“What's the overall plan? Why are we doing this specific project? How does this specific project or channel support the overall plan?”
Next time you feel overwhelmed by the questions coming from your marketing operations team, remember that they’re just trying to understand the greater impact your actions will have on overall company (and marketing) health.
“Now that I know the information I need, what are the important metrics for us to track to determine whether this is successful or not? There's so many different metrics.“It's mind-boggling. Look, I was a math major. I can get analytical. I love the numbers, but a lot of the numbers marketing uses don't really mean a whole lot unless they are converting people into new customers. Leads that turn into customers. That's really what it all boils down to.”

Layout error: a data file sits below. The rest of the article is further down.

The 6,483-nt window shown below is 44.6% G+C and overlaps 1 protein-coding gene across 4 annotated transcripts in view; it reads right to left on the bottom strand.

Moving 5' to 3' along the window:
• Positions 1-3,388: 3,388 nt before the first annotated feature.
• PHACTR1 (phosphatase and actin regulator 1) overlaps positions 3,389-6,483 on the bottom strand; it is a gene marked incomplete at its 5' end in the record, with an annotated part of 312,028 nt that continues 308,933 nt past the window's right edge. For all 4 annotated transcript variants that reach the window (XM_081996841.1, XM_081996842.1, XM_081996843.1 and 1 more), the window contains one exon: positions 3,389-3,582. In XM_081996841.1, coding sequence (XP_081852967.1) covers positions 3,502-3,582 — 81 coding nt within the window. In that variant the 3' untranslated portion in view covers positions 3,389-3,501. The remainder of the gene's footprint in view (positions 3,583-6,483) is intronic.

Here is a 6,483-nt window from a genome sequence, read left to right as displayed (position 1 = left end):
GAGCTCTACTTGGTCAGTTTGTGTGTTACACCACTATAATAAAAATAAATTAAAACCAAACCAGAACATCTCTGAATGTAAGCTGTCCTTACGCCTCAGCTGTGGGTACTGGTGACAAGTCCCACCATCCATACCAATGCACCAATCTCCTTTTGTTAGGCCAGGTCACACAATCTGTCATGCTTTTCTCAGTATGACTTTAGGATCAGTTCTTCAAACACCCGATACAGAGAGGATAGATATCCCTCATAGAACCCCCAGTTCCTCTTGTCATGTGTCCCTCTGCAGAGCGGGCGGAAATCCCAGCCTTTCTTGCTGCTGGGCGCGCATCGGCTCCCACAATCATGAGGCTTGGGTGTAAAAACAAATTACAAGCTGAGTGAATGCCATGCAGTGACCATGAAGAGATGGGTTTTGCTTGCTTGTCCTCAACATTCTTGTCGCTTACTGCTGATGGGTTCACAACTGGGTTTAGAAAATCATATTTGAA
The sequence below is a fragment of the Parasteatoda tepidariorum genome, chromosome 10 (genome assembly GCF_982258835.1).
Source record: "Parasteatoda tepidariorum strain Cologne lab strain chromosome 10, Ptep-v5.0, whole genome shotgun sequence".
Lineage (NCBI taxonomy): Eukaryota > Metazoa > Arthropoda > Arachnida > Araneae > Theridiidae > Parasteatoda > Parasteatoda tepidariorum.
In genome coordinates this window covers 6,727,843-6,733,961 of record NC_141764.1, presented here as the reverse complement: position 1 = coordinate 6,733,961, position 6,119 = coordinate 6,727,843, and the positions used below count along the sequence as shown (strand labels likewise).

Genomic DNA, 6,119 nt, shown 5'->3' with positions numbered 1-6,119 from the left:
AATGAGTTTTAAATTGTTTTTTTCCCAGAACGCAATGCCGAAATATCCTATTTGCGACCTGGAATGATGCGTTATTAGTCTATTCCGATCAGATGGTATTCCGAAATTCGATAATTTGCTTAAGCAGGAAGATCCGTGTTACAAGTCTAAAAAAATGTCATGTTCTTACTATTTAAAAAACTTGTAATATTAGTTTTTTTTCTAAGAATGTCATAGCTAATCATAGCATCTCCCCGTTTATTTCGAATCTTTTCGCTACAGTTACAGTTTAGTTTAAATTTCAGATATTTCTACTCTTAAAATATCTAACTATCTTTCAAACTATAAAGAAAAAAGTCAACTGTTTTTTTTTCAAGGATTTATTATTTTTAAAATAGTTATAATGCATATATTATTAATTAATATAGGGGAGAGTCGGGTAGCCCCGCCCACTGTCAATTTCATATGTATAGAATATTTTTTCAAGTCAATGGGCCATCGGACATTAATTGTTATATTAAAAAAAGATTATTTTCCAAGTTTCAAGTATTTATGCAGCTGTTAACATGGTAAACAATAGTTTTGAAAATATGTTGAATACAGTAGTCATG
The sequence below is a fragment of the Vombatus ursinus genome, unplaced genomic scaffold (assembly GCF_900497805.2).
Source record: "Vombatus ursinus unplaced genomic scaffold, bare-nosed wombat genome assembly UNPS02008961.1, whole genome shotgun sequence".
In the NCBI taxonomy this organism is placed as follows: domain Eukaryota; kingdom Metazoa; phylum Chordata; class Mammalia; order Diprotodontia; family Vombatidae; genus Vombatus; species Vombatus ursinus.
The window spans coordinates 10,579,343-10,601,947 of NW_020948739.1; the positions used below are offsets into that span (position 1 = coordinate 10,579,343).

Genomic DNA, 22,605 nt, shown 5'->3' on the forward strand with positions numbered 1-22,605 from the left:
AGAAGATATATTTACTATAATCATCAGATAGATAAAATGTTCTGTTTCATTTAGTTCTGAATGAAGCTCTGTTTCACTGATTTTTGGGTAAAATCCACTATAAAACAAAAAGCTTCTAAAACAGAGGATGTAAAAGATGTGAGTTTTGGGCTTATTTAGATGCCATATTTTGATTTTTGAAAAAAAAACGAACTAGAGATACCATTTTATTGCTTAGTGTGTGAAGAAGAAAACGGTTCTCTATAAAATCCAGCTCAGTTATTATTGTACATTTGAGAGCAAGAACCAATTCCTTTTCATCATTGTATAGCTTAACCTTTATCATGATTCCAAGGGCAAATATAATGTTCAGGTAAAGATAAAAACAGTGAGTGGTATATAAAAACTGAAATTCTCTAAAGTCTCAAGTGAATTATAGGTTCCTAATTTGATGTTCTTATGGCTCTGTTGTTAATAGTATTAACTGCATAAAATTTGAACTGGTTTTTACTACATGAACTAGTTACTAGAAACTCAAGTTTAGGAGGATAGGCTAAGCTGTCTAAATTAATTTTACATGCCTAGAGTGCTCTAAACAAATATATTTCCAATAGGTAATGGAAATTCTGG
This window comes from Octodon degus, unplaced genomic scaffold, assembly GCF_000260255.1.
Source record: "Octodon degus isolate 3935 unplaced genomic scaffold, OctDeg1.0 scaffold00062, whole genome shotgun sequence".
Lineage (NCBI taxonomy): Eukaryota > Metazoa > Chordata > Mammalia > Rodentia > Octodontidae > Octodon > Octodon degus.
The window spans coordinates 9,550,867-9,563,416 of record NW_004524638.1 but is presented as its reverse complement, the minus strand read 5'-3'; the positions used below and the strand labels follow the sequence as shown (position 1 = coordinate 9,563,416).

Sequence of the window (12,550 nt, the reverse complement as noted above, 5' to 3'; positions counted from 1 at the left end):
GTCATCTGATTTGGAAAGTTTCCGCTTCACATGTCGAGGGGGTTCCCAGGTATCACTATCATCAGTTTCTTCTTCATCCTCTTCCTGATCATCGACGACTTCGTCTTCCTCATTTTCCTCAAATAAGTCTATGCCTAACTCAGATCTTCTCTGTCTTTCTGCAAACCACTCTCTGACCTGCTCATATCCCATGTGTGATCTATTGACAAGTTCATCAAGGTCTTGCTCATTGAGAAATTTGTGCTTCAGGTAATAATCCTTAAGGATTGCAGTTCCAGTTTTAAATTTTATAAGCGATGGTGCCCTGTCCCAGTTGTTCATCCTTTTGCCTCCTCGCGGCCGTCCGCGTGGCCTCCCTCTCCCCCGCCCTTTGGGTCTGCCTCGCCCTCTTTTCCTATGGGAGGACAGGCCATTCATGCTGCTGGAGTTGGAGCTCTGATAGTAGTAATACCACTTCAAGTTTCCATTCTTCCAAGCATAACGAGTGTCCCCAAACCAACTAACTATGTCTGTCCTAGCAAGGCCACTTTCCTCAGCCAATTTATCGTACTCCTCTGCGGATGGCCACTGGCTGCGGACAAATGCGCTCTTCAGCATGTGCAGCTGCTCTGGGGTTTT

In marketing, it’s easy to get lost in data.
“I run into a lot of people who have been investing in marketing that say, ‘We're doing all this stuff, but we don't really know what's working and what's not.’ And in my mind, the reason that happens is because you're not tracking anything at all or you're not tracking the right metrics.
“The definition of a lead for one company may be totally different for another. We really need to define what threshold a lead needs to meet before they get handed over to sales.
“To be an effective market operations person, you have to understand what that typical buyer journey is and your company’s entry level offer. You have to understand all of that in order to do your job effectively. Without it, you're flying.”
When you can see the bigger picture–how the journey impacts the buyers–it’s easier to measure and track success. Start somewhere, and don’t be afraid to keep it on the simple side.
Keep It Simple.
“It is very easy for us to overcomplicate things. It's much more difficult to boil the data down into its simplest form.
“The more complex we make a sequence of campaigns, the harder it is to diagnose where the issues are. And frankly, it makes it harder to implement effectively. So if I'm in marketing operations and I'm being told, ‘Hey, this is the path and this is what we want to do,’ I'm going to be looking for every way that I can make the campaign as simple as possible.